She is summoned to the U.S. Embassy, where she meets CIA agent Hamilton Bartholomew (Walter Matthau). He informs her Charles was involved in a theft during World War II. As part of the OSS (the predecessor of the CIA), he, “Tex” Panthollow (James Coburn), Herman Scobie (George Kennedy), Leopold W. Gideon (Ned Glass) and Carson Dyle were parachuted behind enemy lines to deliver $250,000 in gold to the French Resistance. Instead, they buried it, but were then ambushed by a German patrol. Dyle was badly wounded and left to die; the rest got away. Charles doublecrossed them, digging up the gold and selling it. He was killed but the money remained missing â€“ and the U.S. government also wants the money back. Reggie recognizes the oddballs from the funeral in pictures shown to her by Bartholomew. He insists she has the money, even if she doesn’t know where it is.
Reggie insists on turning the stamps over to the proper authorities. Peter refuses to accompany her inside the office of the U.S. embassy official she is there to see, but when she goes to see the appropriate bureaucrat, Brian Cruikshank, she is shocked to find Peter sitting behind the desk. After convincing her that he is actually a government official (by buzzing his secretary), he dispels her irritation at being deceived by promising to marry her…after she gives him the stamps. The movie ends with a split-screen grid showing flashback shots of all his different identities (Peter Joshua, Alexander Dyle, Adam Canfield, and Brian Cruikshank), with Reggie hoping that they have lots of boys, so she can name them all after him.
- Directors: Leo McCarey
- Producers: Leo McCarey
- Writers: Arthur Richman, Sidney Buchman
- Genres: Comedy, Romance
- Actors: Irene Dunne, Cary Grant
Jerry Warriner (Cary Grant) returns home from a trip to find his wife, Lucy (Irene Dunne), is not home. When she returns in the company of her handsome music teacher, Armand Duvalle (Alexander D’Arcy), he learns that she spent the night in the country with him, after his car supposedly broke down. Then, she discovers that Jerry hadn’t gone to Florida as he had claimed. Mutual suspicions result in divorce.
Lucy moves into an apartment with Aunt Patsy (Cecil Cunningham) and becomes engaged to her neighbor, Dan Leeson (Ralph Bellamy) from Oklahoma. However, Leeson’s mother (Esther Dale) does not approve of her. Eventually, Lucy realizes that she still loves Jerry and decides to break the engagement. However, before she can inform Dan, Armand shows up at her apartment to discuss Jerry’s earlier disastrous interruption of Lucy’s singing recital. When Jerry knocks on the door, Armand decides it would be prudent to hide in the bedroom. Jerry wants to reconcile, much to Lucy’s delight, but then Dan and his mother make an appearance. Wanting to avoid complications, Jerry slips into Lucy’s bedroom, too. A fight erupts when he finds Armand already there. When Jerry chases him out of the apartment, right in front of the Leesons, Dan and his mother stalk out.
Motorcycle policemen stop them, and Lucy, plotting to spend more time with Jerry, sabotages the car. The couple get a lift to her aunt’s cabin from the policemen. Once there, Jerry admits having made a fool of himself and they reconcile.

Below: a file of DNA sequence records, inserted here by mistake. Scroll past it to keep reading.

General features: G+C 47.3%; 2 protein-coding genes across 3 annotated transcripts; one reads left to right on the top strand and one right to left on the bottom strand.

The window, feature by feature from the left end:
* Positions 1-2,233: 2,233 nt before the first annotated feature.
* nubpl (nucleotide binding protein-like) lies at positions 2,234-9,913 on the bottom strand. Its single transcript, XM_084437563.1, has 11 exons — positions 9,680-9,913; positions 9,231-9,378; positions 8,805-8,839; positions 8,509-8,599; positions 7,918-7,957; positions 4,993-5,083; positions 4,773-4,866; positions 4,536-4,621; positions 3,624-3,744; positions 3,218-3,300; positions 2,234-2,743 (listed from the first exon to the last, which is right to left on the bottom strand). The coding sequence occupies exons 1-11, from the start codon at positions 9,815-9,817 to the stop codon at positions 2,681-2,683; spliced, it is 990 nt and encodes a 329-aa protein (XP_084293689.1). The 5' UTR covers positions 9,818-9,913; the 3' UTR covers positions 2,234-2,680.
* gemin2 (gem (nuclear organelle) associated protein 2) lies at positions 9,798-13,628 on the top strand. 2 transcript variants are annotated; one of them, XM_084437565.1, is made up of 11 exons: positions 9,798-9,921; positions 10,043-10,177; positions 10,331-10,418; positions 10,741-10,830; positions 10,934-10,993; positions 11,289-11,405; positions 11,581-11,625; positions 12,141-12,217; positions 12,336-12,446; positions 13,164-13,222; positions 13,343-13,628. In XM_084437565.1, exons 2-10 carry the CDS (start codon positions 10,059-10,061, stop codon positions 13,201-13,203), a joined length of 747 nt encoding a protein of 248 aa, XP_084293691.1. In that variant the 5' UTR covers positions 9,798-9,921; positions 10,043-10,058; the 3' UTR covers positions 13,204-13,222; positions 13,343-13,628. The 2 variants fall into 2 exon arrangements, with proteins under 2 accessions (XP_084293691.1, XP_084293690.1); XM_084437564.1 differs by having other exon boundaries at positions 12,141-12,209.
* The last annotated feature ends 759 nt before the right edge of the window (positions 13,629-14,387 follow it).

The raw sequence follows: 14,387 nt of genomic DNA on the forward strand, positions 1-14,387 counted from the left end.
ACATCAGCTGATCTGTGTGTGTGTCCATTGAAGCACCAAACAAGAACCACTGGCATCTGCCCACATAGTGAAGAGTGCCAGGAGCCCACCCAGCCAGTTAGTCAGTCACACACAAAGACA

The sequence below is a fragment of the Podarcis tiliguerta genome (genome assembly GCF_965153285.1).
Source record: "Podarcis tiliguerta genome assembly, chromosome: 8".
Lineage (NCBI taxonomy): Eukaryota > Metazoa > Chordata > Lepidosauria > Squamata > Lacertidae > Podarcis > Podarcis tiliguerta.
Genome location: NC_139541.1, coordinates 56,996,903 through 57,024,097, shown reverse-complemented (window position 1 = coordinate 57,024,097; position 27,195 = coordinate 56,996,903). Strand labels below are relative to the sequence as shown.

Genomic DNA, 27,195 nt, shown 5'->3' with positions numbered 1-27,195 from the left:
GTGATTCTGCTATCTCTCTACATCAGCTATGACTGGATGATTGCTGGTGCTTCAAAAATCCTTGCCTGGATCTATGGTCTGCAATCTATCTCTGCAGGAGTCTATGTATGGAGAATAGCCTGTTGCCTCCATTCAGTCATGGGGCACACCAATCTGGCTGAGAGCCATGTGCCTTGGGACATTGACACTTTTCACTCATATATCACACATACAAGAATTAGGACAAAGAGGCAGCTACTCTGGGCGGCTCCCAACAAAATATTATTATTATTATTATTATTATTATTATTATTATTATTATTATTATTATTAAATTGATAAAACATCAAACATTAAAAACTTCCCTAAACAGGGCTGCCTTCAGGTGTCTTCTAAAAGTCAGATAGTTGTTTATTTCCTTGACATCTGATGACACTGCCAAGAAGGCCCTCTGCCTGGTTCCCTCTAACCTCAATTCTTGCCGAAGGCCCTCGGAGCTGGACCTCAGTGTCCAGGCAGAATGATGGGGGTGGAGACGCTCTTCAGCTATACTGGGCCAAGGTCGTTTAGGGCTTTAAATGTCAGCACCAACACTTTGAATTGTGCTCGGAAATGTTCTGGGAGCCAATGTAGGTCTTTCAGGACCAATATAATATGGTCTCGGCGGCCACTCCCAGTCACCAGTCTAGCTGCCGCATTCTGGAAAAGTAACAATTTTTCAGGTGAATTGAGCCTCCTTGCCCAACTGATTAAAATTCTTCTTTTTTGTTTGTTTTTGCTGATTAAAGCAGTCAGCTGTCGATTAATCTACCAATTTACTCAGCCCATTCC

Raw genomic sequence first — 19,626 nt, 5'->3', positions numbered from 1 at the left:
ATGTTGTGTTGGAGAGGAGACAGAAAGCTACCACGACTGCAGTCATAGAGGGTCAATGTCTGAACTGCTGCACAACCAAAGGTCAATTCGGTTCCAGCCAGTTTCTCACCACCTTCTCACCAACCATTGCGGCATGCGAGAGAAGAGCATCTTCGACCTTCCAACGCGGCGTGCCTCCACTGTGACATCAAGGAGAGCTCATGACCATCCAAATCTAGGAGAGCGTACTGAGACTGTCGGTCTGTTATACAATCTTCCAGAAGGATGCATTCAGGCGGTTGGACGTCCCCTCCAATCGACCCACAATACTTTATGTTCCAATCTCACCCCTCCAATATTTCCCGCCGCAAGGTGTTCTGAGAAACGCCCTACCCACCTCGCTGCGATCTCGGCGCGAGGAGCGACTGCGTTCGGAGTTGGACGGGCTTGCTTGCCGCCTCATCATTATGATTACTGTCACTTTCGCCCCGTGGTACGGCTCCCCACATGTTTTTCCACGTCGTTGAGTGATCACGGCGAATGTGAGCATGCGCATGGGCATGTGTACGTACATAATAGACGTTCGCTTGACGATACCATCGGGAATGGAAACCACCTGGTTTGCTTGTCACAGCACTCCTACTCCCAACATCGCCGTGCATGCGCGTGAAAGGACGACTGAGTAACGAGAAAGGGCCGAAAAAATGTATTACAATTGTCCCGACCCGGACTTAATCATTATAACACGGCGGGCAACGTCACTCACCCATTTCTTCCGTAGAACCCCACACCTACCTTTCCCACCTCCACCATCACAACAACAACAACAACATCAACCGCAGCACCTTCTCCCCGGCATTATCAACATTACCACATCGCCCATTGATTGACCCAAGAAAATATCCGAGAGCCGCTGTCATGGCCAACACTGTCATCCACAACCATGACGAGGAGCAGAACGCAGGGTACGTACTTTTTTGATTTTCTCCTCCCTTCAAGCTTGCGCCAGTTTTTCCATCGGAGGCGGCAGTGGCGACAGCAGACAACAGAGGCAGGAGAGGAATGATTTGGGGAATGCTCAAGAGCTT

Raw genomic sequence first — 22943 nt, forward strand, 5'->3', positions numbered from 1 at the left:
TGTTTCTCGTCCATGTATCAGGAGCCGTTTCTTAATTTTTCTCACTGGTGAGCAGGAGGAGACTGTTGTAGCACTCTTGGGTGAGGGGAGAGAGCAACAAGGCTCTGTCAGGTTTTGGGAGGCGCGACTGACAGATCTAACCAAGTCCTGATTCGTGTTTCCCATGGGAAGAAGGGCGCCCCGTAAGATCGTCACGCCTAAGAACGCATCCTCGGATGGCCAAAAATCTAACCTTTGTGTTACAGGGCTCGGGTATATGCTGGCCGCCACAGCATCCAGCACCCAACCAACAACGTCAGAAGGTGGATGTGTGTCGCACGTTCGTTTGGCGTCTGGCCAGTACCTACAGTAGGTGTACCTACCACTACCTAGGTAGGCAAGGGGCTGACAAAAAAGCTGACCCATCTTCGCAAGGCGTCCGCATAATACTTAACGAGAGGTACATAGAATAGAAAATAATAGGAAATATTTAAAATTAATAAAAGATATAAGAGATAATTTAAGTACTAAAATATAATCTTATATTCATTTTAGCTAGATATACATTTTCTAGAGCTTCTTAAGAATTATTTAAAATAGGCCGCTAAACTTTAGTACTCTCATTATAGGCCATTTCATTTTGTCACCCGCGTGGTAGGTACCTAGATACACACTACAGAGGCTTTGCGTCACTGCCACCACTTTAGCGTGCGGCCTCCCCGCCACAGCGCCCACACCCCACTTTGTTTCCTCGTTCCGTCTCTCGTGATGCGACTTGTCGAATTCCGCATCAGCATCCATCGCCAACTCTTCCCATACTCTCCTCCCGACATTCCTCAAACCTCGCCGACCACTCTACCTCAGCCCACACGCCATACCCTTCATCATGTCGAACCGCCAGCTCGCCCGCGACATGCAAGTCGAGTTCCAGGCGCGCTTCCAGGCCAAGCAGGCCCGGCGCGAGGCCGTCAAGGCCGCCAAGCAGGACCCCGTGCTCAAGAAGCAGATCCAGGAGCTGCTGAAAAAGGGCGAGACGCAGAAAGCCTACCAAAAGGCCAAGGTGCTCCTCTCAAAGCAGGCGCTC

- Directors: Howard Hawks
- Producers: Cliff Reid, Howard Hawks
- Writers: Dudley Nichols, Hagar Wilde
- Genres: Comedy, Drama, Romance
- Actors: Katharine Hepburn, Cary Grant
David Huxley (Cary Grant) is a mild-mannered paleontologist beleaguered by problems. For the past four years, he has been trying to assemble the skeleton of a Brontosaurus but is missing one bone (an “intercostal clavicle”). To add to the stress, he is about to get married to a dour woman, Alice Swallow (Virginia Walker) with a severe personality and must make a favorable impression upon a Mrs. Random (May Robson), a wealthy woman who is considering donating one million dollars to his museum. The day before his planned wedding, David meets Susan Vance (Katharine Hepburn) by chance on a golf course. She is a free-spirited young lady and, unknown to him at first, happens to be Mrs. Random’s niece.
Susan’s brother Mark has sent her a tame leopard from Brazil named “Baby”, which she is supposed to give to her aunt. Susan believes David is a zoologist rather than a paleontologist and she practically stalks him in order to get David to go to her country home in Connecticut to help her take care of Baby. Complications arise as Susan decides that she has fallen in love with David and she endeavors to keep him at her house for as long as possible to prevent him from marrying his colleague.
Eventually, Alexander Peabody (George Irving) shows up to verify everyone’s identity, and after Baby and George stroll into the station, Susan, who has snuck out of a window, unwittingly captures the circus leopard. A few weeks later, Susan finds David, who has been jilted by Alice, working on his brontasaurus reconstruction at the museum. After presenting him with his bone, which George finally had returned, Susan informs David that she is donating a million dollars that Elizabeth has given to her to the museum. Then while perched on a tall ladder that scales the dinosaur, she extracts a confession of love from David. Although the excited Susan causes the one-of-a-kind reconstruction to collapse in a heap, David laughs at his misfortune and embraces his bride-to-be.